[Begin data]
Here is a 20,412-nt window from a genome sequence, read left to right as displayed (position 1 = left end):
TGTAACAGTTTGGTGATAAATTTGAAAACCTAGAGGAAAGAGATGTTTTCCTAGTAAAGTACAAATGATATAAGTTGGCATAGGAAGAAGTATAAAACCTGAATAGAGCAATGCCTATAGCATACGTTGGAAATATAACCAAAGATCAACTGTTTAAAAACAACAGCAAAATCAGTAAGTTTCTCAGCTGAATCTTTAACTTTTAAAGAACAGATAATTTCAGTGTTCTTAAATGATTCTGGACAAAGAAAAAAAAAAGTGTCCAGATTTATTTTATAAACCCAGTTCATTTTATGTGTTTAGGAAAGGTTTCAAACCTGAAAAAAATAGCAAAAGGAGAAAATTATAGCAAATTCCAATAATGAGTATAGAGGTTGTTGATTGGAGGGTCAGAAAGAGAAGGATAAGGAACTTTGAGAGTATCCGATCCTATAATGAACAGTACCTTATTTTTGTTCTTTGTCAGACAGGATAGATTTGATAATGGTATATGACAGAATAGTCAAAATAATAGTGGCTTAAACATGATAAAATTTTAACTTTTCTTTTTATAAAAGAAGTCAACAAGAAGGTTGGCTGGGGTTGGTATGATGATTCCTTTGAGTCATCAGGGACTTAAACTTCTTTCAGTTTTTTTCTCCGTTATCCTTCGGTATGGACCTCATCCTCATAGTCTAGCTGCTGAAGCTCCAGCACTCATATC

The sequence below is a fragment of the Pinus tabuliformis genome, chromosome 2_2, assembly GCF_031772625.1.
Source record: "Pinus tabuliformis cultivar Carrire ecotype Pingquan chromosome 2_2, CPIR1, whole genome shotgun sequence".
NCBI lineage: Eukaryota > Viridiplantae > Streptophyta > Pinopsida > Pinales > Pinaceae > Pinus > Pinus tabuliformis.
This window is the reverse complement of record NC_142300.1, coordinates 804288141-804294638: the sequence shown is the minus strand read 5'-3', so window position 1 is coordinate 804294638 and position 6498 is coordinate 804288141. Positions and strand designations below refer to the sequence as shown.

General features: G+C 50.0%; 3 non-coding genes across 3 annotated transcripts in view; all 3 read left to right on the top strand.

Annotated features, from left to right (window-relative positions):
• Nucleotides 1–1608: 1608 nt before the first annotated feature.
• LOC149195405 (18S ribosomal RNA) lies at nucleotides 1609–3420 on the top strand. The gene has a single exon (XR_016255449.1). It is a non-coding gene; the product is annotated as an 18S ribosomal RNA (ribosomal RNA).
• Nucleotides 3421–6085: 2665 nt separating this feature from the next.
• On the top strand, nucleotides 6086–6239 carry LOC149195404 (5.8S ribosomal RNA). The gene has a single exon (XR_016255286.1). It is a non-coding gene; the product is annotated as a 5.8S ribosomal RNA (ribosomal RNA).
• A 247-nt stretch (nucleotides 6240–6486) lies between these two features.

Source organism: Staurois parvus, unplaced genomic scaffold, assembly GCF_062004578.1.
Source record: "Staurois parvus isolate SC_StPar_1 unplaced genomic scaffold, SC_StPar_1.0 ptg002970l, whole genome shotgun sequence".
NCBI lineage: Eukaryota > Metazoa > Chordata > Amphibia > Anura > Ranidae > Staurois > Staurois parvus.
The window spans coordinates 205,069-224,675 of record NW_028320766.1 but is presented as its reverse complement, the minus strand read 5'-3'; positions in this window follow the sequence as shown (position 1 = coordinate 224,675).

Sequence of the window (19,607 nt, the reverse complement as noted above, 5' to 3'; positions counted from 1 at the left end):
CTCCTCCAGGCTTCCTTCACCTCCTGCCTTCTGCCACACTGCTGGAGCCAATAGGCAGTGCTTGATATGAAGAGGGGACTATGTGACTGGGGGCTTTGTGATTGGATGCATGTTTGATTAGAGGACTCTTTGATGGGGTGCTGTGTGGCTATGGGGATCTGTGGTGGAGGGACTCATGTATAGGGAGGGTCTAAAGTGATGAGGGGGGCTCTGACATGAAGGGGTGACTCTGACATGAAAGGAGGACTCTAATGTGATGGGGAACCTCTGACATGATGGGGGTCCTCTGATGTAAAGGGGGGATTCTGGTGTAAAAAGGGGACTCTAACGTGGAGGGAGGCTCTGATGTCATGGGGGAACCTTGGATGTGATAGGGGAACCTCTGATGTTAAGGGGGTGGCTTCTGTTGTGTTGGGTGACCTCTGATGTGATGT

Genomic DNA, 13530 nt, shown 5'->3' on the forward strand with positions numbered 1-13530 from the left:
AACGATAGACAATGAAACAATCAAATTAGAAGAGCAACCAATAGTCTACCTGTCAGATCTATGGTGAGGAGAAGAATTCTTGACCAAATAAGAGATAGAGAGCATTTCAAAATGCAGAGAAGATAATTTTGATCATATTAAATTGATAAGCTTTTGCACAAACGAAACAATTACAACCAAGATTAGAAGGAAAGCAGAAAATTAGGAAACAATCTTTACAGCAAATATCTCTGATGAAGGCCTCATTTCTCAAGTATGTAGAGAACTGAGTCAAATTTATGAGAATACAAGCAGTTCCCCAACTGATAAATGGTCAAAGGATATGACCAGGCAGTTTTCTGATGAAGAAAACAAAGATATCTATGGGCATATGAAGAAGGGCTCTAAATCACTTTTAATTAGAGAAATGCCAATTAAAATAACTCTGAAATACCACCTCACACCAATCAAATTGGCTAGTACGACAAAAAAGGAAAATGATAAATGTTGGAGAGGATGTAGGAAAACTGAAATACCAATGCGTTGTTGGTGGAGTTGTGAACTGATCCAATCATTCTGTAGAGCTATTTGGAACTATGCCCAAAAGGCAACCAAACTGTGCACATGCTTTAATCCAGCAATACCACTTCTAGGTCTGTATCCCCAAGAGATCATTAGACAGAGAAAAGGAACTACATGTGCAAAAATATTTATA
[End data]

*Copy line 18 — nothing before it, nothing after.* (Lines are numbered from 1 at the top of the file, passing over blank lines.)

Sequence of the window (19,607 nt, the reverse complement as noted above, 5' to 3'; positions counted from 1 at the left end):